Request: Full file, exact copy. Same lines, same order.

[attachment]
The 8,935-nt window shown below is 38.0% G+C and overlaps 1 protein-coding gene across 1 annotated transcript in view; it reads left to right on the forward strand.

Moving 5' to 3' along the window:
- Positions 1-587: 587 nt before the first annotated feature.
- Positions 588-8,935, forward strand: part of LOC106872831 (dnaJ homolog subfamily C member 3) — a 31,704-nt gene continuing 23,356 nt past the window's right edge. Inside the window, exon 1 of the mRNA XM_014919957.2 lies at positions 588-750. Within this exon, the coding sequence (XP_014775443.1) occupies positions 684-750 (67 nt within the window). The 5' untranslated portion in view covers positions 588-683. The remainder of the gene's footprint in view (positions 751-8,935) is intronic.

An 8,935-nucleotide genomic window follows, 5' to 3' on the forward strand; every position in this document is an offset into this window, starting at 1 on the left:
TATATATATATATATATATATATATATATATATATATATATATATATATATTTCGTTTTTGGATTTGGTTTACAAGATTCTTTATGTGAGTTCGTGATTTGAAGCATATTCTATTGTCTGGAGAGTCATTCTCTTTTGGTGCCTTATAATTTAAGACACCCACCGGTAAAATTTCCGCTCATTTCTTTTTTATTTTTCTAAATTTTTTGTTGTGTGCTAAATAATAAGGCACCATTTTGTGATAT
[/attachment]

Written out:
The 8,935-nt window shown below is 38.0% G+C and overlaps 1 protein-coding gene across 1 annotated transcript in view; it reads left to right on the forward strand.

Moving 5' to 3' along the window:
- Positions 1-587: 587 nt before the first annotated feature.
- Positions 588-8,935, forward strand: part of LOC106872831 (dnaJ homolog subfamily C member 3) — a 31,704-nt gene continuing 23,356 nt past the window's right edge. Inside the window, exon 1 of the mRNA XM_014919957.2 lies at positions 588-750. Within this exon, the coding sequence (XP_014775443.1) occupies positions 684-750 (67 nt within the window). The 5' untranslated portion in view covers positions 588-683. The remainder of the gene's footprint in view (positions 751-8,935) is intronic.

An 8,935-nucleotide genomic window follows, 5' to 3' on the forward strand; every position in this document is an offset into this window, starting at 1 on the left:
TATATATATATATATATATATATATATATATATATATATATATATATATATTTCGTTTTTGGATTTGGTTTACAAGATTCTTTATGTGAGTTCGTGATTTGAAGCATATTCTATTGTCTGGAGAGTCATTCTCTTTTGGTGCCTTATAATTTAAGACACCCACCGGTAAAATTTCCGCTCATTTCTTTTTTATTTTTCTAAATTTTTTGTTGTGTGCTAAATAATAAGGCACCATTTTGTGATAT